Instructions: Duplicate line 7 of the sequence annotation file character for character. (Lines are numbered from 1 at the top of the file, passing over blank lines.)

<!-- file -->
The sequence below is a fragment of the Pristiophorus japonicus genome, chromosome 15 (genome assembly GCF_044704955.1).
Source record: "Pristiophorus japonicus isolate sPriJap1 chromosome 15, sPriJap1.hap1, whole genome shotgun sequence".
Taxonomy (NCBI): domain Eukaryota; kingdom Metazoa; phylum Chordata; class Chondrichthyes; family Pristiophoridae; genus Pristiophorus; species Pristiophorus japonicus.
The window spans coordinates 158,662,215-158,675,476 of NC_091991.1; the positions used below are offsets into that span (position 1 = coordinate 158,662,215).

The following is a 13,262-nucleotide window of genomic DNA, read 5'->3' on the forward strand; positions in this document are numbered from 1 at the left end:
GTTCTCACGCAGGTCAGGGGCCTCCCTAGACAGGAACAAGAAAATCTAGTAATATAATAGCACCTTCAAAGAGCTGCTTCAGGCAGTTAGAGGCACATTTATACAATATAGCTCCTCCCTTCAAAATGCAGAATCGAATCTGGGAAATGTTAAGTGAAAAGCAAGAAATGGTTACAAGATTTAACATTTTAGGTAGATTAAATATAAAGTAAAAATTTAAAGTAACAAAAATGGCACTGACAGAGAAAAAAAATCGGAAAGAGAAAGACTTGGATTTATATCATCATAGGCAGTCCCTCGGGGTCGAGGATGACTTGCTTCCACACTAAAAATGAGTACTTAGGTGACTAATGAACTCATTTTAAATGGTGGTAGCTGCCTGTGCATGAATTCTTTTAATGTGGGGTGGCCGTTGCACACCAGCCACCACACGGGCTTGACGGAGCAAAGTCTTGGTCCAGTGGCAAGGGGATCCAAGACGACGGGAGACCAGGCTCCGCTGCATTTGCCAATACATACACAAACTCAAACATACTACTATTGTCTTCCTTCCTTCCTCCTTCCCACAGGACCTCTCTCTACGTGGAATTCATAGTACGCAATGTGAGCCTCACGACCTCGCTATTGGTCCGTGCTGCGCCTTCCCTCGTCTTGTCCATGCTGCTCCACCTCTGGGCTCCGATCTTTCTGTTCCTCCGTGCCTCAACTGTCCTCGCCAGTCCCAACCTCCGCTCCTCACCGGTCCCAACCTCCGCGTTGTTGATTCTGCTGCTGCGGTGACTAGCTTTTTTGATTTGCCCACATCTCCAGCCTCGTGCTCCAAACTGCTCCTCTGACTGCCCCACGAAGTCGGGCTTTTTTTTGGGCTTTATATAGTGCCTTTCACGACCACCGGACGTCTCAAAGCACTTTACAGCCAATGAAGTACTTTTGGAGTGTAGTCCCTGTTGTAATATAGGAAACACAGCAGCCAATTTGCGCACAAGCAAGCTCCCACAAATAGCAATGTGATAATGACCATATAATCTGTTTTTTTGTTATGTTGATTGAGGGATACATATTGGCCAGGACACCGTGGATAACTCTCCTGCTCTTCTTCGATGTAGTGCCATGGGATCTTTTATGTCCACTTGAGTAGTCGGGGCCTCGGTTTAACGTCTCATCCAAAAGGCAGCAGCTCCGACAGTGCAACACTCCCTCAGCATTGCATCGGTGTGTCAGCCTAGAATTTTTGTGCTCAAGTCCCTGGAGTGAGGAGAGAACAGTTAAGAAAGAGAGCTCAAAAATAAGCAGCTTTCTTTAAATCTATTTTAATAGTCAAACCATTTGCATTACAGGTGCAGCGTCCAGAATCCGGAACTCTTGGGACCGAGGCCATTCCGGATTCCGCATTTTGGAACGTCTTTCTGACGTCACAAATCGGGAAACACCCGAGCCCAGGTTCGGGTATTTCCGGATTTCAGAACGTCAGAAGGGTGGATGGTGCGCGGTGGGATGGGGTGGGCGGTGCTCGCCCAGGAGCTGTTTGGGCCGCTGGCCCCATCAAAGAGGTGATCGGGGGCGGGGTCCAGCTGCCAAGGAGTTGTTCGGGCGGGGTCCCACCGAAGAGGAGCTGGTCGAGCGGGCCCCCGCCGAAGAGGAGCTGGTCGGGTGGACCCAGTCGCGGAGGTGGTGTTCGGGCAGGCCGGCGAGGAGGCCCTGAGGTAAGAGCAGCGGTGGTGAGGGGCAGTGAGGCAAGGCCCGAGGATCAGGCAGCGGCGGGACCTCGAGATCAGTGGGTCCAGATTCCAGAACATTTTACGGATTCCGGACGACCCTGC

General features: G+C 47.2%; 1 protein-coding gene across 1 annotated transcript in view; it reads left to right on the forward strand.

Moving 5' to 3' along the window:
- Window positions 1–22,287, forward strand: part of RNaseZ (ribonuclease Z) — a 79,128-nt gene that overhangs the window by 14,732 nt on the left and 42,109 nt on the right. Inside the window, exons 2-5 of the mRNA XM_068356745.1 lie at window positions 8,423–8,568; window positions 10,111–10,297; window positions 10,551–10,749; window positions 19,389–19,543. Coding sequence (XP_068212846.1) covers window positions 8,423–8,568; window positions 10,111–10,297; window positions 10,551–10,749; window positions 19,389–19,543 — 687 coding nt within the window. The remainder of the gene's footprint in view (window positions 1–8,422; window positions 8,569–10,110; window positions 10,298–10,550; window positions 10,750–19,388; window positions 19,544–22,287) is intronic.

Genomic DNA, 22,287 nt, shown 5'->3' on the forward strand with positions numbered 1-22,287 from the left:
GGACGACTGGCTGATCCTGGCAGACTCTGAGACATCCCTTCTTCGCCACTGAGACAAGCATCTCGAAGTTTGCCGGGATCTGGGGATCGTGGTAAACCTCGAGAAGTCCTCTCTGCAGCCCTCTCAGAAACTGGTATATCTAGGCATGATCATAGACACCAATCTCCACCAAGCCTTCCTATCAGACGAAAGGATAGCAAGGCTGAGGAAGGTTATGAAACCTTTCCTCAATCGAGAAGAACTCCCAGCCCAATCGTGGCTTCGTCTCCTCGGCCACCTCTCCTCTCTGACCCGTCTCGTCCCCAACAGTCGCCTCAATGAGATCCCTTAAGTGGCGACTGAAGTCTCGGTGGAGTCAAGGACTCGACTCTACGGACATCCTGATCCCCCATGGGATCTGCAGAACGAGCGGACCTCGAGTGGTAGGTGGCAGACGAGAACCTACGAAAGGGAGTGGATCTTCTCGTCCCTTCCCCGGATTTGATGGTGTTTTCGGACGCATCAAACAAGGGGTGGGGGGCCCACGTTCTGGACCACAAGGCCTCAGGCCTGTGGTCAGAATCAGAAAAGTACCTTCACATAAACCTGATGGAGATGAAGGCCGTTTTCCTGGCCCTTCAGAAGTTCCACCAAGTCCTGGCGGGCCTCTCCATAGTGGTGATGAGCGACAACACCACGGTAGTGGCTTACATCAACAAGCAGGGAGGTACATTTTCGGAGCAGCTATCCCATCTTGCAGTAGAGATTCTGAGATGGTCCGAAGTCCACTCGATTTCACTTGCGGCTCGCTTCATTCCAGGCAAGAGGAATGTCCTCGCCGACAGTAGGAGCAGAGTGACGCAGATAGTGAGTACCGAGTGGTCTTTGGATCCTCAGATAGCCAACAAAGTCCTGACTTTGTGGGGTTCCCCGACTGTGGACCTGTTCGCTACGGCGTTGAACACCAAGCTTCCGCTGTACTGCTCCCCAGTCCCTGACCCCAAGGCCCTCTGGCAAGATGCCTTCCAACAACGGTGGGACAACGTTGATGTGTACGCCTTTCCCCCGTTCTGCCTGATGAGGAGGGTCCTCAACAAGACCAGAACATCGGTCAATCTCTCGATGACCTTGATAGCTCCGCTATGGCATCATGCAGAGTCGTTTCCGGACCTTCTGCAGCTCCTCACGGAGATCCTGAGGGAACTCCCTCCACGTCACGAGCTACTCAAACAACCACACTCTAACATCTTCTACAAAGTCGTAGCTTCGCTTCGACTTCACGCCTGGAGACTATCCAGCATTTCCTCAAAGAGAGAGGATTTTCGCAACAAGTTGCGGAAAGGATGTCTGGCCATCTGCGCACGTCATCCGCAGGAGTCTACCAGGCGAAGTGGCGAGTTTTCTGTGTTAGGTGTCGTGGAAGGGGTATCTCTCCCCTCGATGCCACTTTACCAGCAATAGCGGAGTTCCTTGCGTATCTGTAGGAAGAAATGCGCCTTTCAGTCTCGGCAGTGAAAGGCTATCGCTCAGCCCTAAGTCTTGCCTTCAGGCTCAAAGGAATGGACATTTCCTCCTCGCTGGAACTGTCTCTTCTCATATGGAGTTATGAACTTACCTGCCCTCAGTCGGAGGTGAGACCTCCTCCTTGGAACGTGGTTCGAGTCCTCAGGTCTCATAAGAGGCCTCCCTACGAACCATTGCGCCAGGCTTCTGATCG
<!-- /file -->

General features: G+C 47.2%; 1 protein-coding gene across 1 annotated transcript in view; it reads left to right on the forward strand.